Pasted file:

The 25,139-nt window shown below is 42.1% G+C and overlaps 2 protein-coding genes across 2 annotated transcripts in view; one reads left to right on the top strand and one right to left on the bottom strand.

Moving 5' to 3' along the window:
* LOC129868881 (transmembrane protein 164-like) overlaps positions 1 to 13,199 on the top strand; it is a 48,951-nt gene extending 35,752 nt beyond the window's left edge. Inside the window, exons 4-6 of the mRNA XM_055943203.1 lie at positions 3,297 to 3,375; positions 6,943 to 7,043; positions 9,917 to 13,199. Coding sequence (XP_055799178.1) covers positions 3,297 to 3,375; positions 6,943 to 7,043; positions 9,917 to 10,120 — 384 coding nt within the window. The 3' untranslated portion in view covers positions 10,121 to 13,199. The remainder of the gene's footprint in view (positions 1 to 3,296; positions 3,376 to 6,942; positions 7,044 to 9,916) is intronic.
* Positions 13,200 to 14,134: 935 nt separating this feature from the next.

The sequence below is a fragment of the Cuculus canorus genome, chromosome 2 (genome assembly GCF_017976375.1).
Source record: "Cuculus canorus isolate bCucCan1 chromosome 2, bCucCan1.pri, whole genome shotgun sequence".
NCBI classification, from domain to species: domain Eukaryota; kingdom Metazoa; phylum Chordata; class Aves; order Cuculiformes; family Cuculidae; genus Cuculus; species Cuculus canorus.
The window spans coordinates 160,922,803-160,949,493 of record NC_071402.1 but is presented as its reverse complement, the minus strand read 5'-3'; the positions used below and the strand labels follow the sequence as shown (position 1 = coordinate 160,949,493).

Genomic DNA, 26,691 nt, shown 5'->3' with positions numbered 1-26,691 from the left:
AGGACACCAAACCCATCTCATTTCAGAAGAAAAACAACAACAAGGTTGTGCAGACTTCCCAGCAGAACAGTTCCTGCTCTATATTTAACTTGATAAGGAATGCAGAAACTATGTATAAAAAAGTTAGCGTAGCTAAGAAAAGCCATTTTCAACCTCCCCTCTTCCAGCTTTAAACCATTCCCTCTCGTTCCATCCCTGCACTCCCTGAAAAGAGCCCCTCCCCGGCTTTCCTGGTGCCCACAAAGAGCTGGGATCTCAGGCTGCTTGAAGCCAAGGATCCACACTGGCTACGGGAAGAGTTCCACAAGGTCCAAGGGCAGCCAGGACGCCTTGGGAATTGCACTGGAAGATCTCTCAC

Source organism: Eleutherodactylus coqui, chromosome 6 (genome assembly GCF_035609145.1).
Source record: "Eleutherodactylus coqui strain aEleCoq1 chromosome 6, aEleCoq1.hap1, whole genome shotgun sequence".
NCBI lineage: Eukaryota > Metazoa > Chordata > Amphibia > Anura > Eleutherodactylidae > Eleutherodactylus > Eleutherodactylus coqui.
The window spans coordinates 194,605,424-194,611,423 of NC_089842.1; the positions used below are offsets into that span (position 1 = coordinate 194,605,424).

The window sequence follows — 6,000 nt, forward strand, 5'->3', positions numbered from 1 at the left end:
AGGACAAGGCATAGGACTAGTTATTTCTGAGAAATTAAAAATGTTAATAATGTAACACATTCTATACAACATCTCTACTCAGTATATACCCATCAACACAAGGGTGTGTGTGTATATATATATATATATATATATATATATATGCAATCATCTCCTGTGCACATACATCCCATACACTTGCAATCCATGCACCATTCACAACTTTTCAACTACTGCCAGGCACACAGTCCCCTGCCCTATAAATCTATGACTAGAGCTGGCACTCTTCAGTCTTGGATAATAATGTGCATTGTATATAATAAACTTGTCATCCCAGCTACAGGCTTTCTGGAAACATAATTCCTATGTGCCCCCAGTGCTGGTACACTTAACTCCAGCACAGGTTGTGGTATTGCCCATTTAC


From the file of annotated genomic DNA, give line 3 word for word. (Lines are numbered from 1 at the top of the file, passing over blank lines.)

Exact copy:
* LOC129868881 (transmembrane protein 164-like) overlaps positions 1 to 13,199 on the top strand; it is a 48,951-nt gene extending 35,752 nt beyond the window's left edge. Inside the window, exons 4-6 of the mRNA XM_055943203.1 lie at positions 3,297 to 3,375; positions 6,943 to 7,043; positions 9,917 to 13,199. Coding sequence (XP_055799178.1) covers positions 3,297 to 3,375; positions 6,943 to 7,043; positions 9,917 to 10,120 — 384 coding nt within the window. The 3' untranslated portion in view covers positions 10,121 to 13,199. The remainder of the gene's footprint in view (positions 1 to 3,296; positions 3,376 to 6,942; positions 7,044 to 9,916) is intronic.